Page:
2009-10 Policy Address by Chief Executive (3)

Trading and Logistics

17. The Government attaches great importance to the sustainable development of the trading and logistics industry. The Outline of the Plan for the Reform and Development of the Pearl River Delta (the Outline) promulgated in January 2009 stresses the importance of a clear division of work, a reasonable layout and complementarities in respect of the facilities in Hong Kong and in the Mainland. We will work closely with the Mainland authorities to maintain Hong Kong's leading position in the global supply chain.

18. It is increasingly accepted that the trading and logistics sector in Hong Kong should gradually shift to high-value goods and services. To facilitate development in this direction, we have identified a number of permanent sites around the Kwai Tsing area, which is close to our container terminals and airport. These sites will be made available to the market in phases from 2010 onwards to facilitate the development of a logistics cluster.

19. An important measure to support our logistics industry is to enhance the handling capacity of the Hong Kong International Airport. The Hong Kong Airport Authority will carry out a midfield expansion project to provide additional aircraft stands and apron facilities and a new passenger concourse. The project can maximise the use of the two existing runways so that the airport can cope with air traffic demand up to 2020. The preliminary study on the project will be completed in 2010.

Professional Services

20. The professional services we provide are on a par with international standards and renowned for their high quality and efficiency.  Hong Kong and the Mainland encourage the mutual recognition of professional qualifications by our respective professional bodies, and facilitate access to the Mainland market by Hong Kong's professional services through the Mainland and Hong Kong Closer Economic Partnership Arrangement (CEPA).   CEPA has introduced various market liberalisation measures for Hong Kong's professional services sector, including allowing Hong Kong residents to sit the Mainland's professional qualification examinations, simplifying internship requirements, facilitating registration and practising, and lowering market entry thresholds.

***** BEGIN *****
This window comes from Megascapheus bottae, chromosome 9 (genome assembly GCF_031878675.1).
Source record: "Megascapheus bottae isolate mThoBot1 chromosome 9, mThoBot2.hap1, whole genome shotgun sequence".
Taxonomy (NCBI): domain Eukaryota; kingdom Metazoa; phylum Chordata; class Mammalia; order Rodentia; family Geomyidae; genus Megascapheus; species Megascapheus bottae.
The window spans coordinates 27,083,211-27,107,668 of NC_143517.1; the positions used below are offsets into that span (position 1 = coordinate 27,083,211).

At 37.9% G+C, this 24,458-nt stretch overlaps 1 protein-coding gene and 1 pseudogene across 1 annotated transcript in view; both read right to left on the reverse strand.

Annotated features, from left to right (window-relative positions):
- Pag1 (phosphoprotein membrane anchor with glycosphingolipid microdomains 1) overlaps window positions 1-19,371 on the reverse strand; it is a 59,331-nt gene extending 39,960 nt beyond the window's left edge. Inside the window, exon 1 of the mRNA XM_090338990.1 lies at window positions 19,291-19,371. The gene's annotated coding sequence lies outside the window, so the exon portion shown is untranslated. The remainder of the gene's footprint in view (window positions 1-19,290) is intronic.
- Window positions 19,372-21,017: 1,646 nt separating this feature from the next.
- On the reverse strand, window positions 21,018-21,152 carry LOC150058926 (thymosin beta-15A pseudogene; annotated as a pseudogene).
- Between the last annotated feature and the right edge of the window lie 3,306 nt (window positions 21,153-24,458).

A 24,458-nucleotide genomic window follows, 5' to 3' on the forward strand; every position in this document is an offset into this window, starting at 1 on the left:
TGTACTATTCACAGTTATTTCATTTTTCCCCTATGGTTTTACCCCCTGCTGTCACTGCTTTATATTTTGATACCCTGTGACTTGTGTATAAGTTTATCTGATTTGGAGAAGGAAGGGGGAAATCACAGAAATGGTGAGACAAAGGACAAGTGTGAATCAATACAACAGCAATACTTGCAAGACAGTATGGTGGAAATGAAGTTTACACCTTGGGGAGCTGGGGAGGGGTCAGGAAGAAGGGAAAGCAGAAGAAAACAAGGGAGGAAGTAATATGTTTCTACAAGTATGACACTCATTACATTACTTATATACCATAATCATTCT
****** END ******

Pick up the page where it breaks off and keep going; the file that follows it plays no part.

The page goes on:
Six Industries

21. Apart from the four pillar industries, the six industries are crucial to the development of our economy.  At present, the private sector part of these six industries directly contributes about 7% to 8% of GDP, and employs around 350 000 workers, or about 10% of the total workforce. With appropriate policies to remove obstacles to their development, the six industries will enter a new phase of development, propelling Hong Kong towards a knowledge-based economy.

Optimising Land Use

22. Over the years, the Government's role in economic development has mainly been setting market rules, creating a fair and open environment, and providing suitable human resources, with the aim of optimising the use of limited resources in society.  Now that the economy is restructuring, the Government has the responsibility to examine whether the existing use of resources can support the new economic structure, and to prevent the factors of production from being tied up by outdated policies and economic structure.

23. The community widely supports the development of the six industries, and has clearly reflected to the Government that land resources are crucial to their development. Meanwhile, there have been calls for realising the potential of old industrial buildings. Due to the constraints of the existing systems and policies, these valuable resources have not been fully utilised.

24. Therefore, the Government proposes the following package of measures to release the potential of over 1 000 old industrial buildings.  To encourage the redevelopment or conversion of industrial buildings by owners, we will:

(1) Lower the threshold for compulsory sale for redevelopment for industrial buildings in non-industrial areas to facilitate the consolidation of ownership by owners;

(2) Enable owners to pay additional premiums according to the actual development density after redevelopment based on a "pay for what you build" approach;

(3) Allow owners who modify the lease for redevelopment to opt to pay additional premiums by instalments over a period of five years at a fixed interest rate if the premiums payable exceed $20 million; and

(4) Exempt owners who opt for the wholesale conversion of a building instead of redevelopment from paying the waiver fee for change of land use, provided that the requirement on age of property is met and planning permission is obtained.

The second, third and fourth measures proposed will be effective only for three years starting from 1 April 2010. The approved projects for redevelopment have to be completed within five years, and those for wholesale conversion within three years.

25. These measures have been proposed after careful consideration by the Government. They can address the needs of economic development by enabling owners to revitalise and add value to their industrial buildings, thus providing new momentum for economic growth and creating jobs. They are also in line with the principle of "Big Market, Small Government", and allow the market to respond to such needs. To be more business friendly, the Lands Department will set up a dedicated team to process applications for redevelopment or wholesale conversion of industrial buildings.

(To be continued)

Ends/Wednesday, October 14, 2009
Issued at HKT 11:28